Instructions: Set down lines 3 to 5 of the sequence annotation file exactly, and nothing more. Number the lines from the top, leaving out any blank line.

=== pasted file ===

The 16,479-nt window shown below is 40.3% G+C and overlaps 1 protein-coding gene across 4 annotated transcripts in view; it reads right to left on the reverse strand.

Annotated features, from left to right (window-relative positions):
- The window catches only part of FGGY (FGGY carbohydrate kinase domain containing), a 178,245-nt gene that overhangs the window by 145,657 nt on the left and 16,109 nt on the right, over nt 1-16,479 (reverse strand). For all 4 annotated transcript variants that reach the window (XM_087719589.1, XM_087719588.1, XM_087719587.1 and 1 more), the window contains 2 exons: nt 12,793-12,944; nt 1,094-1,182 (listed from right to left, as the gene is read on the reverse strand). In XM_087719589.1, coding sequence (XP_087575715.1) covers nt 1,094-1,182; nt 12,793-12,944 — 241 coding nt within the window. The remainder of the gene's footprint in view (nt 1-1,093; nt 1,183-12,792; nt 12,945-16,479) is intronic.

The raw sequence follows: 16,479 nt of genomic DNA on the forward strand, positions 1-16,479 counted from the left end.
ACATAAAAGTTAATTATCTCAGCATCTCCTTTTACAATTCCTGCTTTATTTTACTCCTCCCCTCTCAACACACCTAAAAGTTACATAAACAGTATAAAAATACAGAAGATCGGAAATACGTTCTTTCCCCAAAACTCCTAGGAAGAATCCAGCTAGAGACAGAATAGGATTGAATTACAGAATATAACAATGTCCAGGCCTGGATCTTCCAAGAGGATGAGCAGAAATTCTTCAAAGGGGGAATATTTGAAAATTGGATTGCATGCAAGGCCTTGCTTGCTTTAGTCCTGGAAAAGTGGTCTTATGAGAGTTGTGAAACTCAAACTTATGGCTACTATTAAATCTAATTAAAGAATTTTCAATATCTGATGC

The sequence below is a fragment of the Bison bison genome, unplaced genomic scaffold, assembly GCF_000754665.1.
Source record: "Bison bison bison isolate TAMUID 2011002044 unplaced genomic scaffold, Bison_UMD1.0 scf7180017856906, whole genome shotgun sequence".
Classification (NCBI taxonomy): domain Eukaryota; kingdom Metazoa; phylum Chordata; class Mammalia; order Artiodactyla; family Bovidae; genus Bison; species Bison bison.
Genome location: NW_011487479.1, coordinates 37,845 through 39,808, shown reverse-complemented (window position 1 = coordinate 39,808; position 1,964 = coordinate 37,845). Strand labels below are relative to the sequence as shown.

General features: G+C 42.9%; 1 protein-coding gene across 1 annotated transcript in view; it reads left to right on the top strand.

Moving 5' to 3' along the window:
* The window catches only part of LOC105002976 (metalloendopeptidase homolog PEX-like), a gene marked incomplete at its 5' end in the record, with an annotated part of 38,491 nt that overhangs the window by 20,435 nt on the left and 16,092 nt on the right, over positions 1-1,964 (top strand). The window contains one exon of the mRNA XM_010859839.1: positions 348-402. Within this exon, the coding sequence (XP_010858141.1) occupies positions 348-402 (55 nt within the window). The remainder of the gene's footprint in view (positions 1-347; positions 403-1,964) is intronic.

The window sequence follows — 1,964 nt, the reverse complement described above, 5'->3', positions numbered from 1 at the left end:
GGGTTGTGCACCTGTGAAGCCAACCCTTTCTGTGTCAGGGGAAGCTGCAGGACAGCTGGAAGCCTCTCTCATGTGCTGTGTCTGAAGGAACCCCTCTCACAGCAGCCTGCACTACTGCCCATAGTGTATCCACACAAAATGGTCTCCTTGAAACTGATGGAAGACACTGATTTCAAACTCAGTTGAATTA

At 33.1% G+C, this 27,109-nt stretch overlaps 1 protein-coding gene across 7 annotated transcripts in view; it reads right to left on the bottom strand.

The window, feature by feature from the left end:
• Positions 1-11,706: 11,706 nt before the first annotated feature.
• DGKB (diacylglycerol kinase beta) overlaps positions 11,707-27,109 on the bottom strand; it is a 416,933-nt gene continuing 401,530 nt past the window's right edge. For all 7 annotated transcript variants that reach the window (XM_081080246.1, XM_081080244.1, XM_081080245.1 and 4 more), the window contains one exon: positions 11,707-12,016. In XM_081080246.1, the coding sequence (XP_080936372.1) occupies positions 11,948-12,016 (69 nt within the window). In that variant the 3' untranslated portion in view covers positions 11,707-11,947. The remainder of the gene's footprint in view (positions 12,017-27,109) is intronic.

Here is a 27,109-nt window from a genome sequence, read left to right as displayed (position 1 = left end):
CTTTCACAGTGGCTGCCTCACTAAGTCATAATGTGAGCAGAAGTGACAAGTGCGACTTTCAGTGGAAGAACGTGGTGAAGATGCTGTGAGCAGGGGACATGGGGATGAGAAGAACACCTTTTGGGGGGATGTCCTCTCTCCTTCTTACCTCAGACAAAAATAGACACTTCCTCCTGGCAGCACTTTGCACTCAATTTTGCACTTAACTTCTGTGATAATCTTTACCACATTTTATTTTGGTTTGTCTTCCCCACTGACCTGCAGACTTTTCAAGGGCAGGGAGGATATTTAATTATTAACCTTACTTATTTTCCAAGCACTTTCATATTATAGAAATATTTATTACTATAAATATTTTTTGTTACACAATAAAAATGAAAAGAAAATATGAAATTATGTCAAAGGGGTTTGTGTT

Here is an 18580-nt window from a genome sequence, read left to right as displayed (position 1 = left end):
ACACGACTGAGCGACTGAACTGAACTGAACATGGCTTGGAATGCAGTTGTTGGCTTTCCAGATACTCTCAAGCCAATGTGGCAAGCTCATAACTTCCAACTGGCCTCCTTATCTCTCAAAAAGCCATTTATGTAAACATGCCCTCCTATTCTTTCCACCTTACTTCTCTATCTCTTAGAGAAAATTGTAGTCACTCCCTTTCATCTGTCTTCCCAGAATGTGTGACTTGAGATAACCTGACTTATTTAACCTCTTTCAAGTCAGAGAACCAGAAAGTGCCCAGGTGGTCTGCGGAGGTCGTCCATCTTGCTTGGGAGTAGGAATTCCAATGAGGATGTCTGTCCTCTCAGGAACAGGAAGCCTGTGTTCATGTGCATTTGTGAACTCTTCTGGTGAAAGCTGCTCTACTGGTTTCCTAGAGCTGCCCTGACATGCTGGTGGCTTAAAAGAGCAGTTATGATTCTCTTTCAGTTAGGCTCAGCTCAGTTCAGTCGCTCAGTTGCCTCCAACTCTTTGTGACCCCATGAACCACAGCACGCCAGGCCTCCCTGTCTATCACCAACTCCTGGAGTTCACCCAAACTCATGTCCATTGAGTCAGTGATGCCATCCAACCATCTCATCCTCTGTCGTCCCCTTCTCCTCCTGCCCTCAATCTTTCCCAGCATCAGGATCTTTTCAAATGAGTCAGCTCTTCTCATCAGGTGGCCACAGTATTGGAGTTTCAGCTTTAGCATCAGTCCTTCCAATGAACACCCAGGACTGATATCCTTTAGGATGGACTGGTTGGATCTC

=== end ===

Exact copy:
- The window catches only part of FGGY (FGGY carbohydrate kinase domain containing), a 178,245-nt gene that overhangs the window by 145,657 nt on the left and 16,109 nt on the right, over nt 1-16,479 (reverse strand). For all 4 annotated transcript variants that reach the window (XM_087719589.1, XM_087719588.1, XM_087719587.1 and 1 more), the window contains 2 exons: nt 12,793-12,944; nt 1,094-1,182 (listed from right to left, as the gene is read on the reverse strand). In XM_087719589.1, coding sequence (XP_087575715.1) covers nt 1,094-1,182; nt 12,793-12,944 — 241 coding nt within the window. The remainder of the gene's footprint in view (nt 1-1,093; nt 1,183-12,792; nt 12,945-16,479) is intronic.

The raw sequence follows: 16,479 nt of genomic DNA on the forward strand, positions 1-16,479 counted from the left end.
ACATAAAAGTTAATTATCTCAGCATCTCCTTTTACAATTCCTGCTTTATTTTACTCCTCCCCTCTCAACACACCTAAAAGTTACATAAACAGTATAAAAATACAGAAGATCGGAAATACGTTCTTTCCCCAAAACTCCTAGGAAGAATCCAGCTAGAGACAGAATAGGATTGAATTACAGAATATAACAATGTCCAGGCCTGGATCTTCCAAGAGGATGAGCAGAAATTCTTCAAAGGGGGAATATTTGAAAATTGGATTGCATGCAAGGCCTTGCTTGCTTTAGTCCTGGAAAAGTGGTCTTATGAGAGTTGTGAAACTCAAACTTATGGCTACTATTAAATCTAATTAAAGAATTTTCAATATCTGATGC